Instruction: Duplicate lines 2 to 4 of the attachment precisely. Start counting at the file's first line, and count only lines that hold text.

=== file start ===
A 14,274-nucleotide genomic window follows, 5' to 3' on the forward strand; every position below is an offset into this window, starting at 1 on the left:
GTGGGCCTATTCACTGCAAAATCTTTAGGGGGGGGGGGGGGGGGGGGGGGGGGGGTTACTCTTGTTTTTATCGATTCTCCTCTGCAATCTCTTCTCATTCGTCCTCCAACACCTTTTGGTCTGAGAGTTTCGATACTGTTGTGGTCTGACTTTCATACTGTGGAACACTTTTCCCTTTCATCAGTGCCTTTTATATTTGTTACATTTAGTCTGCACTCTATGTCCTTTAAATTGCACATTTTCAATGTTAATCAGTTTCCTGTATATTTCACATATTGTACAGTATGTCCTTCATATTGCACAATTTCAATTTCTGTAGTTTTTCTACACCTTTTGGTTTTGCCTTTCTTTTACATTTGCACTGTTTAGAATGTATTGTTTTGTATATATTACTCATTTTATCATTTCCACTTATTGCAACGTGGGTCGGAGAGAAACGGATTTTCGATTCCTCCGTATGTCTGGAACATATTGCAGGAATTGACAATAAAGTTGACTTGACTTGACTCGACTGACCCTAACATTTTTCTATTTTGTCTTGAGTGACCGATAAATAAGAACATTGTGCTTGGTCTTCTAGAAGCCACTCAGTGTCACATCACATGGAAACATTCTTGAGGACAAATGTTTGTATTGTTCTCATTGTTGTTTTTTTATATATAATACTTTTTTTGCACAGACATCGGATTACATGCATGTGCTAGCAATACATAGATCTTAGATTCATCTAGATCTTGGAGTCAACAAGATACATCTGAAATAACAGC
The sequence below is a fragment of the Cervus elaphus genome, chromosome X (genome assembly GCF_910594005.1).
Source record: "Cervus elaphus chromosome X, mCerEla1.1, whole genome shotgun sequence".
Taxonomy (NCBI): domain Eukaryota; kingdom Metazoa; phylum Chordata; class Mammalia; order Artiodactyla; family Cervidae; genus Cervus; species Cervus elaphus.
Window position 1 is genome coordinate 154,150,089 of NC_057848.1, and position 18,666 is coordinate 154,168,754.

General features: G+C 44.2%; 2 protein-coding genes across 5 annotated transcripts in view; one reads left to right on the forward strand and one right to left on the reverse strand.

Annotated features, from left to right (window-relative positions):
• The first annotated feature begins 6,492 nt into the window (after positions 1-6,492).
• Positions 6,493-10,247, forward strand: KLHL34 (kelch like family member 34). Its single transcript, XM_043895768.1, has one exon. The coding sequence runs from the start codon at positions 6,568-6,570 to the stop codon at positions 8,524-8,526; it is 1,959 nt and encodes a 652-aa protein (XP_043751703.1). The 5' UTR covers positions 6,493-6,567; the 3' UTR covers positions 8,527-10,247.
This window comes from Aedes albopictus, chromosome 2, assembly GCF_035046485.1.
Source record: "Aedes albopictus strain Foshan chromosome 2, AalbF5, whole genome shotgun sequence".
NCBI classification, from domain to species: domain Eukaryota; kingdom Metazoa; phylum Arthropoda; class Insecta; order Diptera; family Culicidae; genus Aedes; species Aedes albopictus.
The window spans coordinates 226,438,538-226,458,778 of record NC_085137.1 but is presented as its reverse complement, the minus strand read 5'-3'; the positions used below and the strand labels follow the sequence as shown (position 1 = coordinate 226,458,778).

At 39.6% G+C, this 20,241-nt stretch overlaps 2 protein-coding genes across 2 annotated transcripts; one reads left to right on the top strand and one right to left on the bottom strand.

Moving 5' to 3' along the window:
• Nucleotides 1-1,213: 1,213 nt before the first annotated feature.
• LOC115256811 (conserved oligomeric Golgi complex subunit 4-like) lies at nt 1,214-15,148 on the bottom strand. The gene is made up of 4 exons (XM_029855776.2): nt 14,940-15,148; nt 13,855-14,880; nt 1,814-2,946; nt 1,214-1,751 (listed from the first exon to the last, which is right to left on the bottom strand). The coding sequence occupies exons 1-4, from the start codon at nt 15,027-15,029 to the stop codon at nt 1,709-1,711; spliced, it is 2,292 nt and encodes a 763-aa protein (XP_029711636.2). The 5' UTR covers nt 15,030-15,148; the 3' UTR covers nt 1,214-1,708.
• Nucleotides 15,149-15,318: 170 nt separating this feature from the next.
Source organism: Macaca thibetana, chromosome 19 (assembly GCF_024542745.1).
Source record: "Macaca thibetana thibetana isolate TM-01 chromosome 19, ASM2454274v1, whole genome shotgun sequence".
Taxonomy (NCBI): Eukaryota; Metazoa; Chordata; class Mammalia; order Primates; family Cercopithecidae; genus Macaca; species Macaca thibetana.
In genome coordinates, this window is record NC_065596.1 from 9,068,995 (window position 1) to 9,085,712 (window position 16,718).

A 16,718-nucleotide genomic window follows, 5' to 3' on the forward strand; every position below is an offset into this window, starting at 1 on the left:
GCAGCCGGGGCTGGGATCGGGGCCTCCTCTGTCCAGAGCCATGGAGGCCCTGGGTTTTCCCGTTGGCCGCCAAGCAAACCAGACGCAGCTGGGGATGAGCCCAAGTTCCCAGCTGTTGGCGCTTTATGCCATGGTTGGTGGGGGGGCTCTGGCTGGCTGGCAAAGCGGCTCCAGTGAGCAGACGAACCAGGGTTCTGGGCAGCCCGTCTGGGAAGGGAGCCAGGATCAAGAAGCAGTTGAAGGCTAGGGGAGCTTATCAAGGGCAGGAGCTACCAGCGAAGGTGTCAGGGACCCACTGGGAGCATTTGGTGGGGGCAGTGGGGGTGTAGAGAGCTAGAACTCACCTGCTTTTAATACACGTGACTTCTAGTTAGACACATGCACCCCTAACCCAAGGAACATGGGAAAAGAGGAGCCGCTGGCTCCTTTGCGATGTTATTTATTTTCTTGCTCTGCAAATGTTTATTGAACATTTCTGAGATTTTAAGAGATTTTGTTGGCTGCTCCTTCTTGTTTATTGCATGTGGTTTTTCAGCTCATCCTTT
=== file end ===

GTGGGCCTATTCACTGCAAAATCTTTAGGGGGGGGGGGGGGGGGGGGGGGGGGGGTTACTCTTGTTTTTATCGATTCTCCTCTGCAATCTCTTCTCATTCGTCCTCCAACACCTTTTGGTCTGAGAGTTTCGATACTGTTGTGGTCTGACTTTCATACTGTGGAACACTTTTCCCTTTCATCAGTGCCTTTTATATTTGTTACATTTAGTCTGCACTCTATGTCCTTTAAATTGCACATTTTCAATGTTAATCAGTTTCCTGTATATTTCACATATTGTACAGTATGTCCTTCATATTGCACAATTTCAATTTCTGTAGTTTTTCTACACCTTTTGGTTTTGCCTTTCTTTTACATTTGCACTGTTTAGAATGTATTGTTTTGTATATATTACTCATTTTATCATTTCCACTTATTGCAACGTGGGTCGGAGAGAAACGGATTTTCGATTCCTCCGTATGTCTGGAACATATTGCAGGAATTGACAATAAAGTTGACTTGACTTGACTCGACTGACCCTAACATTTTTCTATTTTGTCTTGAGTGACCGATAAATAAGAACATTGTGCTTGGTCTTCTAGAAGCCACTCAGTGTCACATCACATGGAAACATTCTTGAGGACAAATGTTTGTATTGTTCTCATTGTTGTTTTTTTATATATAATACTTTTTTTGCACAGACATCGGATTACATGCATGTGCTAGCAATACATAGATCTTAGATTCATCTAGATCTTGGAGTCAACAAGATACATCTGAAATAACAGC
The sequence below is a fragment of the Cervus elaphus genome, chromosome X (genome assembly GCF_910594005.1).
Source record: "Cervus elaphus chromosome X, mCerEla1.1, whole genome shotgun sequence".